forgive my French—which means, “Do not multiply beings without the necessity of doing so”. The same is true of objectives for regulators on the face of legislation.

5.45 pm

Baroness Barker: I am grateful to the noble Lord, Lord Lipsey, for his intervention. I would be horrified if people outside this Room got the impression that we were in agreement most of the time. I accept the thrust of what he said but, as this is a matter of singular importance, I disagree with him for this reason. In the corporate world, sustainability has reached levels of importance such that it is one of the primary objectives of most major companies. I was sad enough to have read my way through Tesco’s corporate social responsibility report, the bulk of which is about environmental matters and not about charitable giving and so on. Clearly in the private sector there is a massive financial incentive to develop sustainable policies and practices; in the public sector there is no such driver. That is why the noble Lord is wrong to take exception to the amendment. I believe that regulation and regulators in the public services play a role in driving forward an important agenda. It may not appear important to people in their day-to-day working lives, but it is a growing necessity.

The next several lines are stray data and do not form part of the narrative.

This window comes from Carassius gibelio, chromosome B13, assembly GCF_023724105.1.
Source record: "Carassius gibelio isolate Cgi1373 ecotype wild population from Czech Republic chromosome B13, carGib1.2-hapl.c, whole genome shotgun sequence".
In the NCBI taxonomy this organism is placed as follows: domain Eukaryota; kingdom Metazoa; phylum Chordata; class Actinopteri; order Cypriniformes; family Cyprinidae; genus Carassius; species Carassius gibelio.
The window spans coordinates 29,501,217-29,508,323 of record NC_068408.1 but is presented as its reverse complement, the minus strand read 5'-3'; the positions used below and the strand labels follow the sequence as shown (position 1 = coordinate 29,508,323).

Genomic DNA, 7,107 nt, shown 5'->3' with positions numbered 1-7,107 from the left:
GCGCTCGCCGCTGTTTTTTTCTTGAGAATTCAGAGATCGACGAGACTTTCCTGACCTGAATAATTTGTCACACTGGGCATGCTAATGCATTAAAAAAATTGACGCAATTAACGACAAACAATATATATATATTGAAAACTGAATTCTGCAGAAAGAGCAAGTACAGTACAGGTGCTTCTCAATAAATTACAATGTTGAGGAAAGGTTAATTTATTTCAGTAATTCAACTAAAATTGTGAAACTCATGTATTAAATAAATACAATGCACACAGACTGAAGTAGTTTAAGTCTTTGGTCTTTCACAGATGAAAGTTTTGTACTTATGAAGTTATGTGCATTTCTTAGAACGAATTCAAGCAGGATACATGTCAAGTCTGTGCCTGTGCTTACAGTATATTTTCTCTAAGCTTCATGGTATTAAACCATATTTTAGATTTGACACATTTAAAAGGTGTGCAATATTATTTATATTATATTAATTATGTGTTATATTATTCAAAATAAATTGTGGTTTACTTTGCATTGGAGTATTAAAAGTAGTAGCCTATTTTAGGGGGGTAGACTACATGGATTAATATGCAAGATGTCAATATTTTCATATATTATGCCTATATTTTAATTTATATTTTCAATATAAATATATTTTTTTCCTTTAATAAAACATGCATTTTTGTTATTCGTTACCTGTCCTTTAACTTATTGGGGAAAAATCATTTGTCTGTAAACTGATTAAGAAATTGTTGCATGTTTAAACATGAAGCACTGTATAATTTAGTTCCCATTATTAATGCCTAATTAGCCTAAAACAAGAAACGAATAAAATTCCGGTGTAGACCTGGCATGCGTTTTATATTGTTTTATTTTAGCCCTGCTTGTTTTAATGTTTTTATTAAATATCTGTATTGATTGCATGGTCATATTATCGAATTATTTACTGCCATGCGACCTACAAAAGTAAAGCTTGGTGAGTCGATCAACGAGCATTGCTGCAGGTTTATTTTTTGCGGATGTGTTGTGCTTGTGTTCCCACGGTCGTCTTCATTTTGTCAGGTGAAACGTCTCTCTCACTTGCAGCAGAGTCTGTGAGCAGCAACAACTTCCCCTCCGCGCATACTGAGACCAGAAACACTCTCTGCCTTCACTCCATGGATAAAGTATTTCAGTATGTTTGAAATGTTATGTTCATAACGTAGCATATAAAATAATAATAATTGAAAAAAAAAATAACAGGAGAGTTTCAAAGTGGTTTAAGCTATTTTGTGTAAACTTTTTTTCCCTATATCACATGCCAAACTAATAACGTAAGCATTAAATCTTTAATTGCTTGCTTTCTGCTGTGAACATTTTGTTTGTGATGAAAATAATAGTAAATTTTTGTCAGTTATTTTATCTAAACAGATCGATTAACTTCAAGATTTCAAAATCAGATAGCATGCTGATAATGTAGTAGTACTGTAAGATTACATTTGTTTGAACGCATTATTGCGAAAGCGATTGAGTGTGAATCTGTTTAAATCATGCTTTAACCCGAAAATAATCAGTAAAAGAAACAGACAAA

Baroness Thornton: Amendment No. 24 would require the Care Quality Commission to perform its functions for the general purposes of encouraging the promotion of sustainable development. This would be in addition to the requirement in Clause 2 of the Bill for the commission to carry out its functions for the general purposes of encouraging improvements in healthcare, user-focused care and the efficient and effective use of resources.

I think that we all agree about the vital importance of delivering sustainable development. The Government are working hard and looking across the whole system for opportunities to push this important agenda forward using levers such as effective commissioning. In particular, we recognise the profound responsibility of the NHS